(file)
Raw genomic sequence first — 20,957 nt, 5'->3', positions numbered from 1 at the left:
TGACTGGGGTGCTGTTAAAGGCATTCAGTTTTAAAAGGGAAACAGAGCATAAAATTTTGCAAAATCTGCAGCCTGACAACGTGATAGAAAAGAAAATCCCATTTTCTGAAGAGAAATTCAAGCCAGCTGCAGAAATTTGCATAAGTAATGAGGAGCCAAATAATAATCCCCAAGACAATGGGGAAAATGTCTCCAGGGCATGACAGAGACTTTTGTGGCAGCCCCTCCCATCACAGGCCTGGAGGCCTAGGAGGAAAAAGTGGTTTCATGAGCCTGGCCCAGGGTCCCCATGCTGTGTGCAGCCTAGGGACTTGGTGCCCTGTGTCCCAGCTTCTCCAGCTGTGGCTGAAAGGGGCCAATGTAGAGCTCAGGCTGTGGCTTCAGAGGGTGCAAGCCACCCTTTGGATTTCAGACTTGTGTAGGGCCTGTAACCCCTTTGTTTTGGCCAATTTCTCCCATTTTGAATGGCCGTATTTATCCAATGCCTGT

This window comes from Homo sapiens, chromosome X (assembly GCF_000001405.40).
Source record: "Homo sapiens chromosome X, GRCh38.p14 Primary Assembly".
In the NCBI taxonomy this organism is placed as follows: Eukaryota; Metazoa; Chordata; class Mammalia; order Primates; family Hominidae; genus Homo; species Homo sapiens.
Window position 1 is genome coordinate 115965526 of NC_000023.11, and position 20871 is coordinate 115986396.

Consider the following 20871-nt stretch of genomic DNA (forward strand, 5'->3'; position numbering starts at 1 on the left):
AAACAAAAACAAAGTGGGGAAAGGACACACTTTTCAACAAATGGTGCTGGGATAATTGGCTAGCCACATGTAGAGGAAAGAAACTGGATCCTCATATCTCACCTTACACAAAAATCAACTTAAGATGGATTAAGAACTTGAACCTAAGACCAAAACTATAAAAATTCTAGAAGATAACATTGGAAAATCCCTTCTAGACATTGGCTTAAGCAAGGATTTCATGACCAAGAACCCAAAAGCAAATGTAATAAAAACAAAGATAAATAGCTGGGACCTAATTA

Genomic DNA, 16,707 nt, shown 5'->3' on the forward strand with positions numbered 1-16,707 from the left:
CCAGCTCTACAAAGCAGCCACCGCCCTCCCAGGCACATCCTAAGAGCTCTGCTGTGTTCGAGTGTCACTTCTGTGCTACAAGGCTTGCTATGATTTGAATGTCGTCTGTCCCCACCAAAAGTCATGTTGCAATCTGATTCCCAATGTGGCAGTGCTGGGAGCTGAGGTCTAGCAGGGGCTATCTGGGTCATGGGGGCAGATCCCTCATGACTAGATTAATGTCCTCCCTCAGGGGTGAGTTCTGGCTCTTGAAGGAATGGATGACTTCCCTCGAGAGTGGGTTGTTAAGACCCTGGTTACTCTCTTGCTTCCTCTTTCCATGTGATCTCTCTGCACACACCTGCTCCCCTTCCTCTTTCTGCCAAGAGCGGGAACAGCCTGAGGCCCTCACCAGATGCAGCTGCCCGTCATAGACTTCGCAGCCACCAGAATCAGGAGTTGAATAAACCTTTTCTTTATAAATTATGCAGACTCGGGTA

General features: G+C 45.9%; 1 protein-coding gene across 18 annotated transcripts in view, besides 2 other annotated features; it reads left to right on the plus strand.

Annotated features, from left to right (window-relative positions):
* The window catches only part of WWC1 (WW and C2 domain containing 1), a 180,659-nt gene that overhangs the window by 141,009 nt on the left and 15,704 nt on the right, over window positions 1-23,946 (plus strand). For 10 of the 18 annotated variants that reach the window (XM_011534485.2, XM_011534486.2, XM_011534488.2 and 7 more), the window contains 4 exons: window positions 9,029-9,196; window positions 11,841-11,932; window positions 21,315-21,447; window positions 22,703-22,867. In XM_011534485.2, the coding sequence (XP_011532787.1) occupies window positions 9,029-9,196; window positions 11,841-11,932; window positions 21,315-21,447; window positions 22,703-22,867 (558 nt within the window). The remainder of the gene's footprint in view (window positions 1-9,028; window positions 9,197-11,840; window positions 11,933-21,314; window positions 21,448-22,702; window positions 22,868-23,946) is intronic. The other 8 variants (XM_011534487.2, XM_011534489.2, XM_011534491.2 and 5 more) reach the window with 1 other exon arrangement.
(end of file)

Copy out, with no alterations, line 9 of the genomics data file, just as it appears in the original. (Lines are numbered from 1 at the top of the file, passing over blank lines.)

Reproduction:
Genomic DNA, 16,707 nt, shown 5'->3' on the forward strand with positions numbered 1-16,707 from the left: